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Why Should You Always Buy Secondhand Furniture?

Started by kodydog, October 19, 2019, 06:39:33 am

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Why should you always buy secondhand furniture?

This question was asked on Quora. And a follower gave this interesting answer.

You shouldn't. While budget may dictate it, Be careful! Some used furniture, primarily older antique type, can have negative energy which can manifest as "haunted." You buy haunted furniture, bring it home, voila! Haunted house. Some people have good luck with smudging furniture, but I prefer not to take a chance. Most people may not be sensitive to this, but I am. New furniture is always a better choice for me.
There cannot be a crisis next week. My schedule is already full.


That is a consumer choice.

Assuming every older piece is not true, there is not a statistic suggesting this. 

The matter, even if found, can be handled professionally, if noted.



Just curious. For you furniture guys..... Have any of you ever been possessed after working on an antique piece of furniture ?
If so let me know. I can contact my local priest to see if he can do an exorcism of you. :)

There are some weird people out there with some very strange beliefs so this guy is not alone. I have heard of homes that had horrific murders committed inside that resulted in the home being torn down because no one would buy it due to the publicity of the murder.

I have also heard of chairs/sofas that had to be taken to a landfill because someone died on it from natural causes but was not found for a day or two. I have a buddy who thought he really scored big when he bought a pristine IROC Z 28 dirt cheap. The inside smelled horrible but he never gave it a thought when he bought it. Turns out after talking with a relative a guy committed suicide in it ( Carbon Monoxide ) and wasn't found for several days ( in the summer ). My buddy completely gutted the interior and took it down to the metal. He used every cleaning solution he could think of and was never able to get all of the smell out. It still had a slight odor to it.

In my early years of adulthood I served my apprenticeship as a Mortician. My former father in law owned a funeral home and I later worked part time for him for 14 years. I embalmed close to 350 bodies during that time and several of those were people who were not found for several days. The smell is horrific. A few we had to take outside and into the garage to embalm to keep the smell out of the chapels.

Anyone ever run across a piece of furniture that someone may have died on ?



I guess that theory is possible on everything and anything ?  However in contrast I think of my buddy Jose who was born + was living in Mexico -  life was tough - hand to mouth - he was learning to sew curtains and do upl work.  A sofa was thrown out - he took it home for himself and decided to recover it.  Inside he found $ 900.00 in Mexican pesos.  It was a time in his life before coming to the USA he was barely surviving.  That Quora respondent forgot to mention he sells new furniture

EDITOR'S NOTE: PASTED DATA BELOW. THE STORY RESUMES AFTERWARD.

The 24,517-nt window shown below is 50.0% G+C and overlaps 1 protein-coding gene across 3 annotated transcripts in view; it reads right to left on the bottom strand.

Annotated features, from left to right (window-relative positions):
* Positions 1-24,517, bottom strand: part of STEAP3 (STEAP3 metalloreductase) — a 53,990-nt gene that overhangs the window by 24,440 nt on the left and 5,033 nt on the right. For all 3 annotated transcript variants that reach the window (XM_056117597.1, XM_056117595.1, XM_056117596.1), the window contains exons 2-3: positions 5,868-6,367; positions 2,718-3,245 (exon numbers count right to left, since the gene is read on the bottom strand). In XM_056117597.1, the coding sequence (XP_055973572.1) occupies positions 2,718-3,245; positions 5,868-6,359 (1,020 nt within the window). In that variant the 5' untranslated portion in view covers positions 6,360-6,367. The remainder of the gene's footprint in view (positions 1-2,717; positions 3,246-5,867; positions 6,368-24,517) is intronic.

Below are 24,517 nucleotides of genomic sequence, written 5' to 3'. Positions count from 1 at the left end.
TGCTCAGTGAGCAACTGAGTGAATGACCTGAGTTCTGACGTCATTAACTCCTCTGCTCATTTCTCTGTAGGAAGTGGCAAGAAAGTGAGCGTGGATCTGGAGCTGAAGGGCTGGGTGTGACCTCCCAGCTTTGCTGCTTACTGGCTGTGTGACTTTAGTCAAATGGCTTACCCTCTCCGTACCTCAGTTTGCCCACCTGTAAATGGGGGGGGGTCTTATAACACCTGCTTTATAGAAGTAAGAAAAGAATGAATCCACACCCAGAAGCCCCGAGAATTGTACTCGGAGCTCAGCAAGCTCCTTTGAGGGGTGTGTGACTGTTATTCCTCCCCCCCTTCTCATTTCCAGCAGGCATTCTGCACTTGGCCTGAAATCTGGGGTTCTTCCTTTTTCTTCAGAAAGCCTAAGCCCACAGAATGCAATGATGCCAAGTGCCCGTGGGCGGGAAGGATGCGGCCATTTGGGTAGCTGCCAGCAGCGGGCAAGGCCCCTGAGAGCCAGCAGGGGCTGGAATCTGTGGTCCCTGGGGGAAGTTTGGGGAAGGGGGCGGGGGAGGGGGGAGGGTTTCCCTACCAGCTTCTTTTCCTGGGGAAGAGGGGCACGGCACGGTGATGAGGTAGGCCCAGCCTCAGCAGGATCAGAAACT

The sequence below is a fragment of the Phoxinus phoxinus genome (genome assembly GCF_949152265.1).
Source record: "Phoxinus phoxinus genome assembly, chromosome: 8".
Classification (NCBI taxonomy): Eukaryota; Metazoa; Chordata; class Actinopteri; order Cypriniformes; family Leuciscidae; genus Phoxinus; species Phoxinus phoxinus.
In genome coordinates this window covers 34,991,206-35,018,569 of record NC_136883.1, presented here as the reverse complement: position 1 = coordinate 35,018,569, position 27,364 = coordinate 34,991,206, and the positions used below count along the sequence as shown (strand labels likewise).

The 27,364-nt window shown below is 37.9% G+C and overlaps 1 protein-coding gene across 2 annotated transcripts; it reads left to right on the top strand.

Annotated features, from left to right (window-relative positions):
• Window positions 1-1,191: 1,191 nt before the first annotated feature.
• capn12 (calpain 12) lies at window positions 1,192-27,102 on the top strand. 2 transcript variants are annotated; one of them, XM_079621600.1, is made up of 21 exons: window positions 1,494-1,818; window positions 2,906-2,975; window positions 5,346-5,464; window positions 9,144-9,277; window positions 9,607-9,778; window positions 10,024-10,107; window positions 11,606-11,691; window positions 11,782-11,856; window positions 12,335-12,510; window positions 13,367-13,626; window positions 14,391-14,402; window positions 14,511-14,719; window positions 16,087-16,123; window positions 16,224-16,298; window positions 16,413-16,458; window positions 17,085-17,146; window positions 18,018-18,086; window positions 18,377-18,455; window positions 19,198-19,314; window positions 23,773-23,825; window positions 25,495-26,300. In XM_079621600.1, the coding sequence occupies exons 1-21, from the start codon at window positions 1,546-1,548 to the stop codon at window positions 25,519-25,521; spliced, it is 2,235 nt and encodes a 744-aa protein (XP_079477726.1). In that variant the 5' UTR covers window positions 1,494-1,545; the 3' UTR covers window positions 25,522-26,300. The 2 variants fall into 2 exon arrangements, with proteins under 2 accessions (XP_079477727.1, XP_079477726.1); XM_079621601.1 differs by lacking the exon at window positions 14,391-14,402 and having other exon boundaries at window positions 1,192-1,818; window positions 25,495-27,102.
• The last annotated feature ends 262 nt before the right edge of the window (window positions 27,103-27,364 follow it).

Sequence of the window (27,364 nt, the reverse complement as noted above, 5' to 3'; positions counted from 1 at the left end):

Putting silly superstitions aside, many upholsterers encourage their customers to shop the thrift stores for an older, higher quality second-hand piece and then have it recovered. Or see if Grandma has an oldie but a goodie she's willing to part with.

Great idea in theory. But much of well built furniture from the 50's, 60's, and 70's is now either at the landfill, or on it's 3rd-4th cycle of life. The thrift store pickings are getting slimmer every year.

I've heard upholsterers say "I don't work on this new junk. I only work on well-built older pieces". I don't see how they can base the future of their career on a constantly vanishing market.

And as for antiques, I'm just not sure that the pieces being built today will still be around long enough to someday be considered an antique.

Planned obsolescence may eventually be the ruin of our trade.
"Perfection is the greatest enemy of profitability" - Mark Cuban


I've had lots of furniture possessed by spirits. Interestingly the spirits have always gotten into my house distilled and enclosed in a glass bottle.



sofadoc, I'd probably agree with you on the obsolescence.

Sometimes, I'm happily surprised. If you're curious, check out Gina Berschnieder furniture, based in Los Angeles. Much of their upholstered furniture is custom made, and then custom upholstered by very skilled technicians. Apparently, enough of a market for quality work when people shun the IKEAs (or worse) of the world.


Yes there is still some quality built furniture being produced. Not for the masses for sure but high end clients and designers have access to it. As for not upholstering the crap that comes off the mass production lines. you almost have to these days. At least some is put together normally LOL. Some is a challenge and that's cool.
Minichillo's Upholstery


It's economical and practical than new furniture while you find the right way (